Good, Right, and Salutary

“It is truly good, right, and salutary that we should at all times and in all places give thanks to You, holy Lord, almighty Father, everlasting God… ” So begins the Proper Preface of the Service of the Sacrament. The specific content of this Preface changes, which is why the one that is selected is proper for that particular point in the church year.

Though the rest of the Proper Preface may vary in how it draws in different aspects of Christ’s life, it always begins and ends the same way. “It is good, right, and salutary…” It doesn’t sound like anything very important. In fact, you probably don’t give it much thought at all. If you do think about it, it’s probably just how pastor gets things rolling for Communion. But the wording here is intentional. It is proper. It is appropriate. It is beneficial. It is good. Good. A word that is used so often in our language as rarely garner any sort of notice. Our attention passes right over it without another thought. It’s unfortunate, because the word “good” is one of the first theology-laden words the Bible gives us. At the end of each of the first five days of Creation, God looks at what He had made and calls it “good.” He looks at His creation on the sixth day and calls it “very good.” Each of those days He sees what was made, how it does what He created it to do and how everything is in order. Everything is right where it needs to be. Everything is good. On the sixth day, it is so orderly and organized that nothing further needs to be added. It is complete. It is very good.

I spoke at some length about the different aspects of the offering rite and how they relate to the liturgy and Communion. At this point in the service, the offering has already been collected. It is at this point that we are able to announce that things are good. They are as they should be. We have given our offering to God. We have completed the work of God. That is not to say we have earned His grace or our own salvation. Merely that we have given evidence of our thankfulness. God has given us a great gift by offering the life of His Son on our behalf. We could neither earn nor repay this gift, neither does He expect us to. At the same time, when given a gift, the proper response is to thank the giver. This thanks is acknowledgement that we did not earn what we were given and that we are simply receiving what the giver wishes to give because he wishes to give it.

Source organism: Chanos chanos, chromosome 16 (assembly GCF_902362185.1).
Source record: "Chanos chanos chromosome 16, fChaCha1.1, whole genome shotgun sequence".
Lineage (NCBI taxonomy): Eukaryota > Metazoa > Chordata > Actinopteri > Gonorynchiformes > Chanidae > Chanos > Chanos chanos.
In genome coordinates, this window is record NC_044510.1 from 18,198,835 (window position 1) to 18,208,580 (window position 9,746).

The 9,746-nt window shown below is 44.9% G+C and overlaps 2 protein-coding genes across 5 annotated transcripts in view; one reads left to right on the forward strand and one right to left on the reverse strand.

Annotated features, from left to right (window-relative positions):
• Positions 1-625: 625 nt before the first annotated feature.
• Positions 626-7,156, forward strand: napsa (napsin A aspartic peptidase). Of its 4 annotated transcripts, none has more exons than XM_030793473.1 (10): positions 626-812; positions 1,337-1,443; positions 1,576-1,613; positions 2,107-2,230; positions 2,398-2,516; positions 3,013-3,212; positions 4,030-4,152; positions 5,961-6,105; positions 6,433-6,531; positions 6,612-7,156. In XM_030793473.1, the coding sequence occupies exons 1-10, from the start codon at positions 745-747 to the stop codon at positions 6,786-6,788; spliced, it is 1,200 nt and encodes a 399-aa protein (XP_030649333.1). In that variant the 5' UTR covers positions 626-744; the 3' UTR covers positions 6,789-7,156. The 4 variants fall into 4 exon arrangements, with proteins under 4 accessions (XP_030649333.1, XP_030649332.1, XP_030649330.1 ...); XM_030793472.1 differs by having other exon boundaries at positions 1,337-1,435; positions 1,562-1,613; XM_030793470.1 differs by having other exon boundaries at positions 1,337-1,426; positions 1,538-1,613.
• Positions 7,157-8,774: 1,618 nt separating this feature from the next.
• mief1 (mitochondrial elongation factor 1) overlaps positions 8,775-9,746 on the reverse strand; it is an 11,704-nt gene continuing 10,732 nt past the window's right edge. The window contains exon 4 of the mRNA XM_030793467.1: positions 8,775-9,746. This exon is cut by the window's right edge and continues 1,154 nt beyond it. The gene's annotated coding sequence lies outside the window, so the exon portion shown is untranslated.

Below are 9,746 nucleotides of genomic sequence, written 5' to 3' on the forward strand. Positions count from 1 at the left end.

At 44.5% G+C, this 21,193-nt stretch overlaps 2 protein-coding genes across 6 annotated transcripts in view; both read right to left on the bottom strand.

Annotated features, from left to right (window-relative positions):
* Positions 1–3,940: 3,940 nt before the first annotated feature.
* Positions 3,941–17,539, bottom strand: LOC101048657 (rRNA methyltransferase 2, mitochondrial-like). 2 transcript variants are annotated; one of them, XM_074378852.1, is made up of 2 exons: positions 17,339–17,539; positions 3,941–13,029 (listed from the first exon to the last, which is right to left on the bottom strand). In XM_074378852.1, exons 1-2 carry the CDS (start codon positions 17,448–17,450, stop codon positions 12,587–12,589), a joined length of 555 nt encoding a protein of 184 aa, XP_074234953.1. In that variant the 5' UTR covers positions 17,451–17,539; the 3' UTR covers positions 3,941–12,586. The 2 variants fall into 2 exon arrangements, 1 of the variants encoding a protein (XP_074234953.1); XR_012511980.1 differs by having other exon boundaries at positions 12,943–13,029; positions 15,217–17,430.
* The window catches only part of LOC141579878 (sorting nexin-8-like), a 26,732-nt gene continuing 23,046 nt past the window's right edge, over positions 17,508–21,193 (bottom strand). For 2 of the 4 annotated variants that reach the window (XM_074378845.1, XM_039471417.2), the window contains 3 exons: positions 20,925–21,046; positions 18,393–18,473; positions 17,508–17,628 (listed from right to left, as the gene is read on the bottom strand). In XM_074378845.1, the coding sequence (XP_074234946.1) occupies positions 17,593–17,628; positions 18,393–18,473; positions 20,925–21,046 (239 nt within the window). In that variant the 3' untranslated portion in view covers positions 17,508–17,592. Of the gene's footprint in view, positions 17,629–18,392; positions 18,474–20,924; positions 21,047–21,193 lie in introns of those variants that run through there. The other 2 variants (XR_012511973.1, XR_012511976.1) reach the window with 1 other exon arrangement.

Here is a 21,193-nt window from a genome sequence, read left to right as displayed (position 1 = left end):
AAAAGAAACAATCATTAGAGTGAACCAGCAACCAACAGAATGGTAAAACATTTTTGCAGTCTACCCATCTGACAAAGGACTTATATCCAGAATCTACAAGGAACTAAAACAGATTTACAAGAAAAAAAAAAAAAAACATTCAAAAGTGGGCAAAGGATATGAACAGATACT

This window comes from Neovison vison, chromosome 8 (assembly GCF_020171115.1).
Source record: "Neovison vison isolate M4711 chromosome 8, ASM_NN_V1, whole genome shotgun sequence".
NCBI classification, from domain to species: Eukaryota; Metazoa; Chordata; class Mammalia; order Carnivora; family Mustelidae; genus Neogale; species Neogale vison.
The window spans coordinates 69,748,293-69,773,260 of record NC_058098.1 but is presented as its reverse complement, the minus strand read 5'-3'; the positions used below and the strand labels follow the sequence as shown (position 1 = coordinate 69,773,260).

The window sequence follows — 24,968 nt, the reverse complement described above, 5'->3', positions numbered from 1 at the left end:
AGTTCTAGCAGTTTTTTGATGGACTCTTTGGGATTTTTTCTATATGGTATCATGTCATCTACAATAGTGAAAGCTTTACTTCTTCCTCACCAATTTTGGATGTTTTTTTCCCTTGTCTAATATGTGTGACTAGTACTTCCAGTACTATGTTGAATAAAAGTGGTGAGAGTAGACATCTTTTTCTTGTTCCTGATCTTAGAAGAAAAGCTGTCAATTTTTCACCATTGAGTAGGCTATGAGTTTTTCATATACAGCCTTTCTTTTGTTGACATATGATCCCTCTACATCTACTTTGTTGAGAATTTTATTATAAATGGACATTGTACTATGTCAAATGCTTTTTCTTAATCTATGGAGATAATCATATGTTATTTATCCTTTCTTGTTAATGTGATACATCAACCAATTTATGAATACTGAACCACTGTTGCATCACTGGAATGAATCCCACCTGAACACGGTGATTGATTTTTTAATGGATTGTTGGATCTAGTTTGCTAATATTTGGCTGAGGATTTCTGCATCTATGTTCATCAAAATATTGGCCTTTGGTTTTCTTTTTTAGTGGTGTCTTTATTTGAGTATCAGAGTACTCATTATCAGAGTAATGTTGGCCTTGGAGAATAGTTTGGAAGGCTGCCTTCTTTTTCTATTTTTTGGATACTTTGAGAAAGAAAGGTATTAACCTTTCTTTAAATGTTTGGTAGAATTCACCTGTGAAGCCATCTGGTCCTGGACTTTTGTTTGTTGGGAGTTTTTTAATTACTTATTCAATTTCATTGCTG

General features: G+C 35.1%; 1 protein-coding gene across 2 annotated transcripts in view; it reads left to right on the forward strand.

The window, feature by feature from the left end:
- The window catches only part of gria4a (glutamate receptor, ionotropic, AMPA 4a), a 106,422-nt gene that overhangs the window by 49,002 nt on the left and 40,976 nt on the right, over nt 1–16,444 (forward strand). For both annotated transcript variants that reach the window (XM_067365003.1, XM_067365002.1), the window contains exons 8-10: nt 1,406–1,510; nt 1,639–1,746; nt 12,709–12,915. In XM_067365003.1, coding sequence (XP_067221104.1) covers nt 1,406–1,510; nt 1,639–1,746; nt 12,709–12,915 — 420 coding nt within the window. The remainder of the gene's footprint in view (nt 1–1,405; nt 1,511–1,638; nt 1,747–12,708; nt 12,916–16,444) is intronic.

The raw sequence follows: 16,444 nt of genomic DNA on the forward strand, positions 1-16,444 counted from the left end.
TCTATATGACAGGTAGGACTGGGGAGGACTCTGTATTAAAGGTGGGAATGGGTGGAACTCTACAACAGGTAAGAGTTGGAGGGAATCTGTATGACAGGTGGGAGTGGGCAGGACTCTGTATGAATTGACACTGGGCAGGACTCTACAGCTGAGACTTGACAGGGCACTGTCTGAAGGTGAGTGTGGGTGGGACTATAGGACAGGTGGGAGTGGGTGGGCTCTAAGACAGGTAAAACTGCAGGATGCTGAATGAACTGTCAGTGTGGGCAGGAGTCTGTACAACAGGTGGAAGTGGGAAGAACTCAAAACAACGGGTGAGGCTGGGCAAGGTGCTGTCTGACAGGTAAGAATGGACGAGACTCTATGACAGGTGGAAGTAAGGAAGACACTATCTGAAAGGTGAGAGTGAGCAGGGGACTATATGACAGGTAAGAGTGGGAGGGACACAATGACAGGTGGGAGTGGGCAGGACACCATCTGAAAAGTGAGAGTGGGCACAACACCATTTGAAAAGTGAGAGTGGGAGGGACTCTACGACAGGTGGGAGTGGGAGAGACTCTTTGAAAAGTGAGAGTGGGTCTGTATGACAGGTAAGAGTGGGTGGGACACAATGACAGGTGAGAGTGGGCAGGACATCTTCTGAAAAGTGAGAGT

We bring our offering to God, not because we do not want it, but because we know there are others who need it more. We offer to God what is already His and we announce it as such. It is in this humble admission that what we have is not really ours and was never really earned, that we give thanks for what He has chosen to give us, that our relationship with God begins working the way it ought. It works the way it was intended.

God has restored us through baptism in order that we might begin to work the way we were intended. Adam and Eve were given innumerable gifts. Yet, instead of living in daily thankfulness for those gifts, they wanted more. They wanted what they were not given. Now we return to that place. Not taking more, but willingly giving up. We give to God what is rightfully His.

Not just a matter of mindlessly droning on before the sacrament, but rather an important declaration of what we are here to do and why we are here to do it. “It is truly good, right, and salutary that we should at all times and in all places give thanks to You…” By giving thanks, by participating in the relationship God has restored between us, we complete the work. We things around full circle. Now, as people who worship and give thanks to God as we ought, we are prepared to receive the next gift, the greater gift He has to offer: life in His presence through the Body and Blood of His Son.

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